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US Justice Dept finds 184 classified in Trump’s home



Former US President Donald Trump
  • Affidavit underpinned August 8 FBI search of Trump’s home
  • Redacted affidavit was released after media outlets sued

The US Justice Department on Friday disclosed that it was investigating former President Donald Trump for removing White House records because it believed he illegally held documents including some involving intelligence-gathering and clandestine human sources – among America’s most closely held secrets.

The department released a heavily redacted affidavit that underpinned the FBI’s extraordinary August 8 search of Trump’s Florida residence in which agents seized 11 sets of classified records including some labeled “top secret” as documents that could gravely threaten national security if exposed.

In the affidavit, an unidentified FBI agent said the agency reviewed and identified 184 documents “bearing classification markings” containing “national defense information” after Trump in January returned 15 boxes of government records sought by the US National Archives. Other records in those boxes, according to the affidavit, bore handwritten notes by Trump.

The search was part of a federal investigation into whether Trump illegally removed and kept documents when he left office in January 2021 after losing the 2020 election to President Joe Biden and whether Trump tried to obstruct the probe.

The 17th page of the redacted version of an affidavit that the U.S. Justice Department submitted to a federal judge to support the execution of a search warrant by the FBI at former President Donald Trump's Mar-a-Lago estate shows a list of the classification markings found on documents returned in 15 boxes to the National Archives by Trump including "184 unique documents bearing classification markings, including 67 documents marked as CONFIDENTIAL, 92 documents marked as SECRET, and 25 documents marked as TOP SECRET" after the affidavit was released by the U.S. District Court for the Southern District of Florida in West Palm Beach, Florida, U.S. August 26, 2022. REUTERS/Jim Bourg

The 17th page of the redacted version of an affidavit that the U.S. Justice Department submitted to a federal judge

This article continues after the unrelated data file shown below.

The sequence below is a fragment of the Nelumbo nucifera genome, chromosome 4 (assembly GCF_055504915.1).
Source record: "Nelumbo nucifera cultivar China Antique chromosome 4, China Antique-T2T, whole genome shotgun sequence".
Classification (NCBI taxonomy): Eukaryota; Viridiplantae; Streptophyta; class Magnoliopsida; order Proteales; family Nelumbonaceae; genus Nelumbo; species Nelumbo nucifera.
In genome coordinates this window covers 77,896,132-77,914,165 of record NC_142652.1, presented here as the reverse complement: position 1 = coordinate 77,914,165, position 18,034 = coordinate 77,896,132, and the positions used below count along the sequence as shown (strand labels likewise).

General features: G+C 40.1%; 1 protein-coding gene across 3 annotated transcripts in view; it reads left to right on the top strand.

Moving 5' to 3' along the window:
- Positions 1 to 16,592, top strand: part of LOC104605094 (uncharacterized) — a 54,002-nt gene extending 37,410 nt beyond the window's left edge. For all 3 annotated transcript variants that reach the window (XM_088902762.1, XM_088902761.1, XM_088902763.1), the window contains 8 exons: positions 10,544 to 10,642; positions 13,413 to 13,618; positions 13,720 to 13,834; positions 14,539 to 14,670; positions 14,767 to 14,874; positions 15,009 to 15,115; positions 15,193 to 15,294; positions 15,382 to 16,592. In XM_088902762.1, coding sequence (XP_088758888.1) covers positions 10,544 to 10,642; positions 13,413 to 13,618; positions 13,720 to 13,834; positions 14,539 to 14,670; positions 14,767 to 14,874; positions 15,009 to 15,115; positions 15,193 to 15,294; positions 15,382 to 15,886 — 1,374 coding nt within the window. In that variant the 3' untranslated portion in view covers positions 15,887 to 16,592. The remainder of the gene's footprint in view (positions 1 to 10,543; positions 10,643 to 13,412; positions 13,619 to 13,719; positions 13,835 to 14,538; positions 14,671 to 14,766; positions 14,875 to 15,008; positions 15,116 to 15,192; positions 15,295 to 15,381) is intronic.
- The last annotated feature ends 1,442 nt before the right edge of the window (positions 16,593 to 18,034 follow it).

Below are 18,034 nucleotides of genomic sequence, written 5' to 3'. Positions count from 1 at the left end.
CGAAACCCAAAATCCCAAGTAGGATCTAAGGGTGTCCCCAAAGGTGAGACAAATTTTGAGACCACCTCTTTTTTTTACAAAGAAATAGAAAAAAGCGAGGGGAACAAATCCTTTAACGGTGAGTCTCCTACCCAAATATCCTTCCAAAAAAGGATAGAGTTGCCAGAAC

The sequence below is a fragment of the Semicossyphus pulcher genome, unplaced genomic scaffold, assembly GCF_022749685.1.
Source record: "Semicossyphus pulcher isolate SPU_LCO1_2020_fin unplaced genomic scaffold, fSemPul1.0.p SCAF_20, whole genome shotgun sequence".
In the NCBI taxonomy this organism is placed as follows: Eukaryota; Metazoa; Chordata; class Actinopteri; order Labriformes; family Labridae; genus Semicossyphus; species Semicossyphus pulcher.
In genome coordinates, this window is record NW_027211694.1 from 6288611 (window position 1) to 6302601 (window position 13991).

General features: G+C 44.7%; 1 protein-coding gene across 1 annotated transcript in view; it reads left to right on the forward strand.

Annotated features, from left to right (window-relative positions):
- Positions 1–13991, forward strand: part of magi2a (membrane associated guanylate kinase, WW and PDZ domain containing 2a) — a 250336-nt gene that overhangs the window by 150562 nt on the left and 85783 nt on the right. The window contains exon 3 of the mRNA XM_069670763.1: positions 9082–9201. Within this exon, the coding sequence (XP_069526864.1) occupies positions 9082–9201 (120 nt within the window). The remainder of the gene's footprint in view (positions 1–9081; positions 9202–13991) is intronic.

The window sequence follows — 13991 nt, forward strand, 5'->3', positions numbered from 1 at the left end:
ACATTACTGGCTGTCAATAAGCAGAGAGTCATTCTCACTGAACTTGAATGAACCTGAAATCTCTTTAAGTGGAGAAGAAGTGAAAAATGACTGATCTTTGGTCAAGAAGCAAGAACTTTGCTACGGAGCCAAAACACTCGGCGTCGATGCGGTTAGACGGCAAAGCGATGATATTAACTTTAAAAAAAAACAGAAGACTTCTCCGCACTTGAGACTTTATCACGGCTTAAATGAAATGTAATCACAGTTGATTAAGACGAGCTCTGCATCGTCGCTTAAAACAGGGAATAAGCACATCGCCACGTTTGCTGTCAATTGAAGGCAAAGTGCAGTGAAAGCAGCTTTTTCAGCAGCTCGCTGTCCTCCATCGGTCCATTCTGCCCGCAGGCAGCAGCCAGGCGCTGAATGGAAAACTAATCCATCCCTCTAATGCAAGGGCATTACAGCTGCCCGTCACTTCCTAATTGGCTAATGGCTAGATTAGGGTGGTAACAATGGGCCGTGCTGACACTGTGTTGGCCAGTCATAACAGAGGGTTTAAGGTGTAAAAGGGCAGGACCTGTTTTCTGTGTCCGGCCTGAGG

Trump, a Republican who is considering another presidential run in 2024, has described the court-approved search at the Mar-a-Lago estate in Palm Beach as politically motivated, and on Friday again described it as a “break-in.”

Documents released with the affidavit revealed that “a significant number of civilian witnesses” knowledgeable about Trump’s actions after leaving office were helping the probe, a rare disclosure.


The search was a significant escalation of one of several federal and state investigations Trump is facing involving his time in office and in private business.


The agent who drafted the affidavit wrote that after the FBI reviewed the materials the former President returned in January to the National Archives – the agency responsible for preserving government records – it had probable cause to believe more documents were still inside Mar-a-Lago.

Pages of entirely redacted information are seen in the released version of an affidavit from the US Justice Department

Pages of entirely redacted information are seen in the released version of an affidavit from the US Justice Department

“There is also probable cause to believe that evidence of obstruction will be found at the premises,” the agent added.

Other defense-related records Trump had returned contained references to topics including “clandestine human sources” who help U.S. intelligence-gathering, the affidavit showed, as well as details on how the nation conducts foreign surveillance and information it collected using a law that established the U.S. domestic surveillance program.

The 32-page affidavit, a sworn statement outlining evidence that gave the Justice Department probable cause to ask a judge to approve a search warrant, was heavily redacted at the department’s request. Most pages had at least some portions blacked out. Some completely blacked out. An additional six pages of documents were released with it.

The department had sought to keep the affidavit secret. But after media organizations sued to make it public U.S. Magistrate Judge Bruce Reinhart, who approved the search warrant based on the affidavit, on Thursday ordered the release of a redacted version.


Late on Friday, Trump filed a “supplemental” motion asking the court to block the government from reviewing the documents seized at Mar-a-Lago until a third party known as a “special master” can be appointed to oversee the review.

Trump had filed a similar motion on Monday, but U.S. District Judge Aileen M. Cannon asked for more information about the request.

His lawyers said their motion should be granted because the redacted affidavit “provides almost no information that would allow (Trump) to understand why the raid took place, or what was taken from his home. The few lines that are unredacted raise more questions than answers.”

The former US president complained on social media that the released affidavit was “heavily redacted” and demanded that Reinhart step aside from the case, without giving any apparent basis. Trump’s legal team has not formally made such a request.


“Judge Bruce Reinhart should NEVER have allowed the Break-In of my home,” Trump wrote.

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